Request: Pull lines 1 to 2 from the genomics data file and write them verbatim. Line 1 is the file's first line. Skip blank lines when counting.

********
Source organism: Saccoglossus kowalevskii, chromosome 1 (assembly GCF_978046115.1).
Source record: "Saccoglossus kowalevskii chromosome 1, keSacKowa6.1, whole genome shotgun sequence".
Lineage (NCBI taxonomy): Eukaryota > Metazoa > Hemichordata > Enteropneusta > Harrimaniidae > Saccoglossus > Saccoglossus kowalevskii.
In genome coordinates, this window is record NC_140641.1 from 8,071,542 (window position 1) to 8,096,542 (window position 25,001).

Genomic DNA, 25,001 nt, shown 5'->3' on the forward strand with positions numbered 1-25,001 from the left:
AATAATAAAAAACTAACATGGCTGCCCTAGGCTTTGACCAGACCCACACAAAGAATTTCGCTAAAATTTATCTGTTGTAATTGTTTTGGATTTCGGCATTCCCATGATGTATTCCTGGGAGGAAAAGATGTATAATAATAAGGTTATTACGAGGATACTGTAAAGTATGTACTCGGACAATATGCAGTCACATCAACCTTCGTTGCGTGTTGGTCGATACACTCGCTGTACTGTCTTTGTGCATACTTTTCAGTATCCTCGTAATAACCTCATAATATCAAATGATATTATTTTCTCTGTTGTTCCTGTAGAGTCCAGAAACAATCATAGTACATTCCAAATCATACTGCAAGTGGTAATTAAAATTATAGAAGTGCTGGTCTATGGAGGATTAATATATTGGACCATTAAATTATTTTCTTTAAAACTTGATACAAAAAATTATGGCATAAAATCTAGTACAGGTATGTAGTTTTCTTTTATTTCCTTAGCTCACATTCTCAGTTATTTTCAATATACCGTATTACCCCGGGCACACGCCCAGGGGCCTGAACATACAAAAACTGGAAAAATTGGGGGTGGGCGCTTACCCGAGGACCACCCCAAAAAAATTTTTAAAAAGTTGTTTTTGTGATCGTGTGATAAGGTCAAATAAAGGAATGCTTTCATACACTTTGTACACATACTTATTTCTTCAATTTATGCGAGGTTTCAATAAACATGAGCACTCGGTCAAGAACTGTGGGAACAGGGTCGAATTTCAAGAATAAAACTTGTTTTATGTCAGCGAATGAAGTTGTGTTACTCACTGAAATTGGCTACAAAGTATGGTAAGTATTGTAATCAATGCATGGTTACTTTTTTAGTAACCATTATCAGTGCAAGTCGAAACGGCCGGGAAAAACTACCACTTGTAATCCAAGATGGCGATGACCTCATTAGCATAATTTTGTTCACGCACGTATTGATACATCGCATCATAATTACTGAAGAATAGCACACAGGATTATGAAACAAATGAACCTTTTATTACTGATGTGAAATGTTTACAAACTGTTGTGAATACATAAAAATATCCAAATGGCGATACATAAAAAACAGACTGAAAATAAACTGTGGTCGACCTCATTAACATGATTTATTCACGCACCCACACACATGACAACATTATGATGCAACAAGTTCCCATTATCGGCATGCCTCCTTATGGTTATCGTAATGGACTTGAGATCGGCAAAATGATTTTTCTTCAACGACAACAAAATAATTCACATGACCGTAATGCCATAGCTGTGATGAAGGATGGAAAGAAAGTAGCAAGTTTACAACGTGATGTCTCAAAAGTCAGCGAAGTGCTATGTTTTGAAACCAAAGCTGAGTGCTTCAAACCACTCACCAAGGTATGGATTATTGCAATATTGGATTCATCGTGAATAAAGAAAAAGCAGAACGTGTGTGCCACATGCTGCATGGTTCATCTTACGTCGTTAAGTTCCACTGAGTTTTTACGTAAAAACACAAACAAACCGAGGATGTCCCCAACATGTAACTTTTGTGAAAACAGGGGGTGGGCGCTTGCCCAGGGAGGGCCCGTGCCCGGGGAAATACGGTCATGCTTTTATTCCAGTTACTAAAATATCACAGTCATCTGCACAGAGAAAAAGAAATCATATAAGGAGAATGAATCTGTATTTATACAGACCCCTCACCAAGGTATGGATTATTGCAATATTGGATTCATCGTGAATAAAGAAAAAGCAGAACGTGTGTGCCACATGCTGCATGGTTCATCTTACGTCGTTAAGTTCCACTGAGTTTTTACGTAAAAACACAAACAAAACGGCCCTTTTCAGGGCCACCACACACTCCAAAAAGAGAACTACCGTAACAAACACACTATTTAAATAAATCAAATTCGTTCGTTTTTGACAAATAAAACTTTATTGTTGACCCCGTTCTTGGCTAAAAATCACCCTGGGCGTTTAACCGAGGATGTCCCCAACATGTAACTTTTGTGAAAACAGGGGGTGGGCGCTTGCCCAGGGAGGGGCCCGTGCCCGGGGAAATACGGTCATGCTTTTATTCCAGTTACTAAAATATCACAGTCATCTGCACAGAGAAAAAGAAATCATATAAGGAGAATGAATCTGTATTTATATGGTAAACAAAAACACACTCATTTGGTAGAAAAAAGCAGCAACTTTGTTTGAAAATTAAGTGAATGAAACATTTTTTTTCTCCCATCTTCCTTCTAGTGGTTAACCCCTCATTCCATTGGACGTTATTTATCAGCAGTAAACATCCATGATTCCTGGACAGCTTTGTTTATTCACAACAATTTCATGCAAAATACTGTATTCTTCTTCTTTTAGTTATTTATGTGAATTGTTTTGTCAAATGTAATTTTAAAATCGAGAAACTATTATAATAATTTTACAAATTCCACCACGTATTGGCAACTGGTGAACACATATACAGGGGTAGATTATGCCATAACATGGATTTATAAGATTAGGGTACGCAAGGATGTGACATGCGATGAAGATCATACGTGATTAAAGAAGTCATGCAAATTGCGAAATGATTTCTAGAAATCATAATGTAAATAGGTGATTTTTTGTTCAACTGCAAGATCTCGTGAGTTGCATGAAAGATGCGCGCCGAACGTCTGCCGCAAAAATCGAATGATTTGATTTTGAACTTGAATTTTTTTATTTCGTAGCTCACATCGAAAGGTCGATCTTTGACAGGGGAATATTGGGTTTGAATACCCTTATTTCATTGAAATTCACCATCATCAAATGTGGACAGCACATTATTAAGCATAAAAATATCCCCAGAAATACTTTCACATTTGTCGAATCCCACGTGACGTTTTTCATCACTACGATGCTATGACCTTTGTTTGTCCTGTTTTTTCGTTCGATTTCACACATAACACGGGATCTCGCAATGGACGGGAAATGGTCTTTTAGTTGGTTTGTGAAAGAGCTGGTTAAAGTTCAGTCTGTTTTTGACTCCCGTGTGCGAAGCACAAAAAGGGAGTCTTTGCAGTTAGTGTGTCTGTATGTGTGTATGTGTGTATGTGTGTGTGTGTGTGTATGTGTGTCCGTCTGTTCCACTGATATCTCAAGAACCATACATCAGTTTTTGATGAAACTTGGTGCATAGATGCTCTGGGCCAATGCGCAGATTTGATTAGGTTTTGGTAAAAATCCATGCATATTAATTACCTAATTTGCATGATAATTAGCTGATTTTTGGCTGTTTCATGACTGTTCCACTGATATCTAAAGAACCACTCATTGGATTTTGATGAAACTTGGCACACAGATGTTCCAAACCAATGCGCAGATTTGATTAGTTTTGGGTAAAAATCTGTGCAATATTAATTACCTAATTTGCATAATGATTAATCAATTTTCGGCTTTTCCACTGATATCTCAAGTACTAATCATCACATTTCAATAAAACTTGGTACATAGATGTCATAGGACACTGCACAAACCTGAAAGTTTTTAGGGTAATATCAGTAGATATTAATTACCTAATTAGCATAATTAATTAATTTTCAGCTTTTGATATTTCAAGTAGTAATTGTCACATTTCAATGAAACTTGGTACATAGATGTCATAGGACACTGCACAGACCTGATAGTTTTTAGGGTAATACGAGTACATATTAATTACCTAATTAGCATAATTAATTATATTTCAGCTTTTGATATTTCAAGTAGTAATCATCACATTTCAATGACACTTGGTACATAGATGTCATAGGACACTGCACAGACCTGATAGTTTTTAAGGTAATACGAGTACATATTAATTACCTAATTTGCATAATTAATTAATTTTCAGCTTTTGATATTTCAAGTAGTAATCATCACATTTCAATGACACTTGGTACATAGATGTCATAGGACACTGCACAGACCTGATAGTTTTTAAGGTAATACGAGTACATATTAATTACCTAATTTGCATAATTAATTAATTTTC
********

Source organism: Saccoglossus kowalevskii, chromosome 1 (assembly GCF_978046115.1).
Source record: "Saccoglossus kowalevskii chromosome 1, keSacKowa6.1, whole genome shotgun sequence".